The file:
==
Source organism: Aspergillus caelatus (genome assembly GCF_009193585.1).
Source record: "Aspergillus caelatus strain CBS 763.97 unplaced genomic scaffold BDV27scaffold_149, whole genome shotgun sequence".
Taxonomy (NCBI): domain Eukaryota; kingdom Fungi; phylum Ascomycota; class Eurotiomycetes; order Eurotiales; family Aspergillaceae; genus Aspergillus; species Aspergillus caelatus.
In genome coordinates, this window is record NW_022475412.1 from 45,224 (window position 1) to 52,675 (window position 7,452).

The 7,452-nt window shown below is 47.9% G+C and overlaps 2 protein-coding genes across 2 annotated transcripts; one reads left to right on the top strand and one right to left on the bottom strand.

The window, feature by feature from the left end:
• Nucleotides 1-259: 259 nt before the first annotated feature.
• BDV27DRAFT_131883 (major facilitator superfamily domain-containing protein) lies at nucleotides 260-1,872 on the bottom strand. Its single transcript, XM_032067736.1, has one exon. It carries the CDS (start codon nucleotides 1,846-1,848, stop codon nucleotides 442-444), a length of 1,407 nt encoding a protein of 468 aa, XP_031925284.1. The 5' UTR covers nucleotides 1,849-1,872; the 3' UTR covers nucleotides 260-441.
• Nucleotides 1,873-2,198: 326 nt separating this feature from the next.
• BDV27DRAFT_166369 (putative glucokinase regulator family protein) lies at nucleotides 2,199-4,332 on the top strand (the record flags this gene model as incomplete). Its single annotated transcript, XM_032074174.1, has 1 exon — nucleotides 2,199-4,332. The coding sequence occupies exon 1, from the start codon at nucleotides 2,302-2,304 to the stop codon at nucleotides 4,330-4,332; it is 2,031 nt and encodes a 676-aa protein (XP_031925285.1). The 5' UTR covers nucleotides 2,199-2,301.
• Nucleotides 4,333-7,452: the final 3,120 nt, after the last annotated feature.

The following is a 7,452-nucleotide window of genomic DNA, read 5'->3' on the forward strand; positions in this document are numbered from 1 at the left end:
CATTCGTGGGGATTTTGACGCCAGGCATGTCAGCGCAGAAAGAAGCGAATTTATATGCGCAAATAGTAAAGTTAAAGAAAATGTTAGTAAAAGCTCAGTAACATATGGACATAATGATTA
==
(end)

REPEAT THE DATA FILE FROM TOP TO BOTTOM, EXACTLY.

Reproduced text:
Source organism: Aspergillus caelatus (genome assembly GCF_009193585.1).
Source record: "Aspergillus caelatus strain CBS 763.97 unplaced genomic scaffold BDV27scaffold_149, whole genome shotgun sequence".
Taxonomy (NCBI): domain Eukaryota; kingdom Fungi; phylum Ascomycota; class Eurotiomycetes; order Eurotiales; family Aspergillaceae; genus Aspergillus; species Aspergillus caelatus.
In genome coordinates, this window is record NW_022475412.1 from 45,224 (window position 1) to 52,675 (window position 7,452).

The 7,452-nt window shown below is 47.9% G+C and overlaps 2 protein-coding genes across 2 annotated transcripts; one reads left to right on the top strand and one right to left on the bottom strand.

The window, feature by feature from the left end:
• Nucleotides 1-259: 259 nt before the first annotated feature.
• BDV27DRAFT_131883 (major facilitator superfamily domain-containing protein) lies at nucleotides 260-1,872 on the bottom strand. Its single transcript, XM_032067736.1, has one exon. It carries the CDS (start codon nucleotides 1,846-1,848, stop codon nucleotides 442-444), a length of 1,407 nt encoding a protein of 468 aa, XP_031925284.1. The 5' UTR covers nucleotides 1,849-1,872; the 3' UTR covers nucleotides 260-441.
• Nucleotides 1,873-2,198: 326 nt separating this feature from the next.
• BDV27DRAFT_166369 (putative glucokinase regulator family protein) lies at nucleotides 2,199-4,332 on the top strand (the record flags this gene model as incomplete). Its single annotated transcript, XM_032074174.1, has 1 exon — nucleotides 2,199-4,332. The coding sequence occupies exon 1, from the start codon at nucleotides 2,302-2,304 to the stop codon at nucleotides 4,330-4,332; it is 2,031 nt and encodes a 676-aa protein (XP_031925285.1). The 5' UTR covers nucleotides 2,199-2,301.
• Nucleotides 4,333-7,452: the final 3,120 nt, after the last annotated feature.

The following is a 7,452-nucleotide window of genomic DNA, read 5'->3' on the forward strand; positions in this document are numbered from 1 at the left end:
CATTCGTGGGGATTTTGACGCCAGGCATGTCAGCGCAGAAAGAAGCGAATTTATATGCGCAAATAGTAAAGTTAAAGAAAATGTTAGTAAAAGCTCAGTAACATATGGACATAATGATTA